Assuming that the F-35 and the F-16 are equally safe planes, when the fleet comes to Burlington after the year 2020 or later, it will have approximately 25,000 flying hours of training.

When the F-16 had 25,000 flying hours of training, it had an accident rate of 50 accidents per 100,000 flying hours, approximately 20 times the accident rate of the F-16 flying in Burlington today, he said.

Other speakers said military personnel and veterans will partly pay for the unprecedented cost of the F-35 fighter jet’s manufacturing and that immigrant communities seeking affordable housing will have fewer options in residential neighborhoods located near the site.

Veterans affected
Rosanne Greco, a retired U.S. Air Force colonel, said the manufacturing of the F-35 fighter jets will be paid for through cuts to service benefits for military personnel and veterans.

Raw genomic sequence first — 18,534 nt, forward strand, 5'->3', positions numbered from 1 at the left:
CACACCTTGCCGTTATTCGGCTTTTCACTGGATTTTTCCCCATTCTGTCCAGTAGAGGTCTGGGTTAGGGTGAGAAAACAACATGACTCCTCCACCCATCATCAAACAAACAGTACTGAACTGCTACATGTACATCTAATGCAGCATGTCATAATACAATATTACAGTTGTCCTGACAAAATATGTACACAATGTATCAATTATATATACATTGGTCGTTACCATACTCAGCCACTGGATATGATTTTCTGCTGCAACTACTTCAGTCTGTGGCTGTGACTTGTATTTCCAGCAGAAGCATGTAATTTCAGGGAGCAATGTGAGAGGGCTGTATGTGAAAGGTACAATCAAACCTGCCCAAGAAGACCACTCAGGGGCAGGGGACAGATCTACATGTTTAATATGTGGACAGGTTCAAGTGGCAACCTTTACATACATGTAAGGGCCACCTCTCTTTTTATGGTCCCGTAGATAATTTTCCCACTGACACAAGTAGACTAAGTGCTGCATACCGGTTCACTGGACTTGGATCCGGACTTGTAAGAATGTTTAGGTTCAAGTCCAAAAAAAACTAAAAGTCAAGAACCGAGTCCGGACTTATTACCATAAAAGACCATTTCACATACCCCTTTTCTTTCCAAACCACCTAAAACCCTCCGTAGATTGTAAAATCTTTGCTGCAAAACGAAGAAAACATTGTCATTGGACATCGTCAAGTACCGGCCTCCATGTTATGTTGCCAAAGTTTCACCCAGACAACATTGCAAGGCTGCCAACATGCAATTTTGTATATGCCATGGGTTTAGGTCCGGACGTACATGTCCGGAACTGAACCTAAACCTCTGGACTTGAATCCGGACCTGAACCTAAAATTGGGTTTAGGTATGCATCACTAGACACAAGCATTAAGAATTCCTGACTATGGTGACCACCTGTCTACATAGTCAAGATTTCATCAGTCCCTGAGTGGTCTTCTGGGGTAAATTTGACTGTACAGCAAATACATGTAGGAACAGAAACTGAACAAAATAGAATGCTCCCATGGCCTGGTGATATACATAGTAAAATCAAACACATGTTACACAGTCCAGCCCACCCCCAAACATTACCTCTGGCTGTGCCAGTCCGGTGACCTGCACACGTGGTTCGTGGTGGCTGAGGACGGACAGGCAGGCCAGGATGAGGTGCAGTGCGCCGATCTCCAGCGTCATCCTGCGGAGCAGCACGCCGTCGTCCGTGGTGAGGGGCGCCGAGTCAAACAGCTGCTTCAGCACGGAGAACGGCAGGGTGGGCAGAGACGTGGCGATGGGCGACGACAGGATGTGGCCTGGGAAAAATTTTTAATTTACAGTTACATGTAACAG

“A few categories of people will pay way more than their fair share,” Greco said. “The Pentagon intends to pay for the F-35 by cutting military personnel and by cutting military personnel benefits, including health care and benefits for military families.”

She said that cutting benefits has paid for other military projects in the past.

“This is nothing new. The military has been paying for weapons systems by cutting people programs for decades,” Greco said. “Hardware first, people second.”

She said that there might be cuts to job training programs, potentially affecting more than 800,000 unemployed veterans, a 300 percent increase in health care premiums for veterans, and cutting housing programs for homeless veterans, potentially affecting 100,000 people.

Loss of community
Rabbi Joshua Chasan of the Ohavi Zedek Synagogue said the potential noise resulting from the new base will harm neighborhoods sought by Burlington’s immigrant community.